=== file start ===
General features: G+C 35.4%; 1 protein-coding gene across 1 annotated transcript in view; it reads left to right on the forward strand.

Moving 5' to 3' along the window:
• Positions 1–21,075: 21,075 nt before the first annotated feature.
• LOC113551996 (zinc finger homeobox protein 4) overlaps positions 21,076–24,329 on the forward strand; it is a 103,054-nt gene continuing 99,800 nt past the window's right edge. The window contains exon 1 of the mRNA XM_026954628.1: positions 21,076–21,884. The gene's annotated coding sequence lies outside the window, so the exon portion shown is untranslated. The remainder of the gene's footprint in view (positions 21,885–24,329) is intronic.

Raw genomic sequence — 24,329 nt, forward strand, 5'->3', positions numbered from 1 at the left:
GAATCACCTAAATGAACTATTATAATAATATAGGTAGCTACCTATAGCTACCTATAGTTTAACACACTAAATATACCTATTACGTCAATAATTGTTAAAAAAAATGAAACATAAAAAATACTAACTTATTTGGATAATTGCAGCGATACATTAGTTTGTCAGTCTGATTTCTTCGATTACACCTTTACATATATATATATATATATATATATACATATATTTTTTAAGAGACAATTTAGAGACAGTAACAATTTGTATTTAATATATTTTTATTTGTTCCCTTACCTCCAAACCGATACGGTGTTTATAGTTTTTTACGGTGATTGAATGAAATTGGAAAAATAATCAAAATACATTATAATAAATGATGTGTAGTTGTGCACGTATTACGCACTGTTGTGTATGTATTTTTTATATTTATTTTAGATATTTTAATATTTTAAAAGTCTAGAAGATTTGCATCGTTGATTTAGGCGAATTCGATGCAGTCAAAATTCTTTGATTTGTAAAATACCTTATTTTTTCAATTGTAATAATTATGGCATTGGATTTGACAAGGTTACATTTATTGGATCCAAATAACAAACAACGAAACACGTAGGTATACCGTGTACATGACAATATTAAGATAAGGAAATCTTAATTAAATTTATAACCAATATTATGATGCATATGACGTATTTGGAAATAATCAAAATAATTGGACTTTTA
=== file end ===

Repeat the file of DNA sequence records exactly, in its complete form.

General features: G+C 35.4%; 1 protein-coding gene across 1 annotated transcript in view; it reads left to right on the forward strand.

Moving 5' to 3' along the window:
• Positions 1–21,075: 21,075 nt before the first annotated feature.
• LOC113551996 (zinc finger homeobox protein 4) overlaps positions 21,076–24,329 on the forward strand; it is a 103,054-nt gene continuing 99,800 nt past the window's right edge. The window contains exon 1 of the mRNA XM_026954628.1: positions 21,076–21,884. The gene's annotated coding sequence lies outside the window, so the exon portion shown is untranslated. The remainder of the gene's footprint in view (positions 21,885–24,329) is intronic.

Raw genomic sequence — 24,329 nt, forward strand, 5'->3', positions numbered from 1 at the left:
GAATCACCTAAATGAACTATTATAATAATATAGGTAGCTACCTATAGCTACCTATAGTTTAACACACTAAATATACCTATTACGTCAATAATTGTTAAAAAAAATGAAACATAAAAAATACTAACTTATTTGGATAATTGCAGCGATACATTAGTTTGTCAGTCTGATTTCTTCGATTACACCTTTACATATATATATATATATATATATATACATATATTTTTTAAGAGACAATTTAGAGACAGTAACAATTTGTATTTAATATATTTTTATTTGTTCCCTTACCTCCAAACCGATACGGTGTTTATAGTTTTTTACGGTGATTGAATGAAATTGGAAAAATAATCAAAATACATTATAATAAATGATGTGTAGTTGTGCACGTATTACGCACTGTTGTGTATGTATTTTTTATATTTATTTTAGATATTTTAATATTTTAAAAGTCTAGAAGATTTGCATCGTTGATTTAGGCGAATTCGATGCAGTCAAAATTCTTTGATTTGTAAAATACCTTATTTTTTCAATTGTAATAATTATGGCATTGGATTTGACAAGGTTACATTTATTGGATCCAAATAACAAACAACGAAACACGTAGGTATACCGTGTACATGACAATATTAAGATAAGGAAATCTTAATTAAATTTATAACCAATATTATGATGCATATGACGTATTTGGAAATAATCAAAATAATTGGACTTTTA